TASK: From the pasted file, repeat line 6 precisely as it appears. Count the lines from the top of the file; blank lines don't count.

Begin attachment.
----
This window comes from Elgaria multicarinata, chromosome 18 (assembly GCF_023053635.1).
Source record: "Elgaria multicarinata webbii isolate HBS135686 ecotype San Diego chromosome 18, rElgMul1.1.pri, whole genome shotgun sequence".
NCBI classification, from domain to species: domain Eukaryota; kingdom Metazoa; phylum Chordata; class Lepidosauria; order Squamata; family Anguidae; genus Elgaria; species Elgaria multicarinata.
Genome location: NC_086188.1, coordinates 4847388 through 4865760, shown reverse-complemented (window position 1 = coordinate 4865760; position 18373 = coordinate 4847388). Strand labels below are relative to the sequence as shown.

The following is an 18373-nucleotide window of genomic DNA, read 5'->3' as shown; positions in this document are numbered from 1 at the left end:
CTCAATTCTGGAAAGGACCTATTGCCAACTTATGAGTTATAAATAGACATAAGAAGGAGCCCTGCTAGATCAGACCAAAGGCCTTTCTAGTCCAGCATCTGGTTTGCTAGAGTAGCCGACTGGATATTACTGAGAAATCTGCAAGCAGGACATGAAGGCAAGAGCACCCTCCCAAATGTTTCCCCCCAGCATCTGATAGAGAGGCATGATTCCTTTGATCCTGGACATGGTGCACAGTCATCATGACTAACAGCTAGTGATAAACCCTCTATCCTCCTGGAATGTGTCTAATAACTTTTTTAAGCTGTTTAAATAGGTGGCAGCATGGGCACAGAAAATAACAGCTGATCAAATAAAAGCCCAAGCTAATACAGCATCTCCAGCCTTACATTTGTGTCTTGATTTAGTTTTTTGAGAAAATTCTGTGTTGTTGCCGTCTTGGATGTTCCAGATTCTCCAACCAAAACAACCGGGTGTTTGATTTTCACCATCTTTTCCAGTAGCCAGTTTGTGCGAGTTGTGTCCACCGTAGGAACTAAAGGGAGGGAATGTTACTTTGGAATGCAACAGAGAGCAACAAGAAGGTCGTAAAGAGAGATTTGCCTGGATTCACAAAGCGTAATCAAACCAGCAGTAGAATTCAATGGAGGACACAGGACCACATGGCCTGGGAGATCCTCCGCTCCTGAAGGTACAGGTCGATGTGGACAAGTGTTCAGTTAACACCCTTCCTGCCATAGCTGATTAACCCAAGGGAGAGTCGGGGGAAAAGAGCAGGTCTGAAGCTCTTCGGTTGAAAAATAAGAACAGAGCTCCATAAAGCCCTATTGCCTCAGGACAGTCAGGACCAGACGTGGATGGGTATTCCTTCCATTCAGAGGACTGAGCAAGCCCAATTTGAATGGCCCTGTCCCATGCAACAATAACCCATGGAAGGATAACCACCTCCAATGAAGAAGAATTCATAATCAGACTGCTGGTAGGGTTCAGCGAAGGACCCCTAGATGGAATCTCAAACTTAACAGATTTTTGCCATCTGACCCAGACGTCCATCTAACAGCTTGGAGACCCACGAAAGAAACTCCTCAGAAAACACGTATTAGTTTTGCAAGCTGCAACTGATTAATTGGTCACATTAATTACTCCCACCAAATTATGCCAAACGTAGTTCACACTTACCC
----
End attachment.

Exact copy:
CTCAATTCTGGAAAGGACCTATTGCCAACTTATGAGTTATAAATAGACATAAGAAGGAGCCCTGCTAGATCAGACCAAAGGCCTTTCTAGTCCAGCATCTGGTTTGCTAGAGTAGCCGACTGGATATTACTGAGAAATCTGCAAGCAGGACATGAAGGCAAGAGCACCCTCCCAAATGTTTCCCCCCAGCATCTGATAGAGAGGCATGATTCCTTTGATCCTGGACATGGTGCACAGTCATCATGACTAACAGCTAGTGATAAACCCTCTATCCTCCTGGAATGTGTCTAATAACTTTTTTAAGCTGTTTAAATAGGTGGCAGCATGGGCACAGAAAATAACAGCTGATCAAATAAAAGCCCAAGCTAATACAGCATCTCCAGCCTTACATTTGTGTCTTGATTTAGTTTTTTGAGAAAATTCTGTGTTGTTGCCGTCTTGGATGTTCCAGATTCTCCAACCAAAACAACCGGGTGTTTGATTTTCACCATCTTTTCCAGTAGCCAGTTTGTGCGAGTTGTGTCCACCGTAGGAACTAAAGGGAGGGAATGTTACTTTGGAATGCAACAGAGAGCAACAAGAAGGTCGTAAAGAGAGATTTGCCTGGATTCACAAAGCGTAATCAAACCAGCAGTAGAATTCAATGGAGGACACAGGACCACATGGCCTGGGAGATCCTCCGCTCCTGAAGGTACAGGTCGATGTGGACAAGTGTTCAGTTAACACCCTTCCTGCCATAGCTGATTAACCCAAGGGAGAGTCGGGGGAAAAGAGCAGGTCTGAAGCTCTTCGGTTGAAAAATAAGAACAGAGCTCCATAAAGCCCTATTGCCTCAGGACAGTCAGGACCAGACGTGGATGGGTATTCCTTCCATTCAGAGGACTGAGCAAGCCCAATTTGAATGGCCCTGTCCCATGCAACAATAACCCATGGAAGGATAACCACCTCCAATGAAGAAGAATTCATAATCAGACTGCTGGTAGGGTTCAGCGAAGGACCCCTAGATGGAATCTCAAACTTAACAGATTTTTGCCATCTGACCCAGACGTCCATCTAACAGCTTGGAGACCCACGAAAGAAACTCCTCAGAAAACACGTATTAGTTTTGCAAGCTGCAACTGATTAATTGGTCACATTAATTACTCCCACCAAATTATGCCAAACGTAGTTCACACTTACCC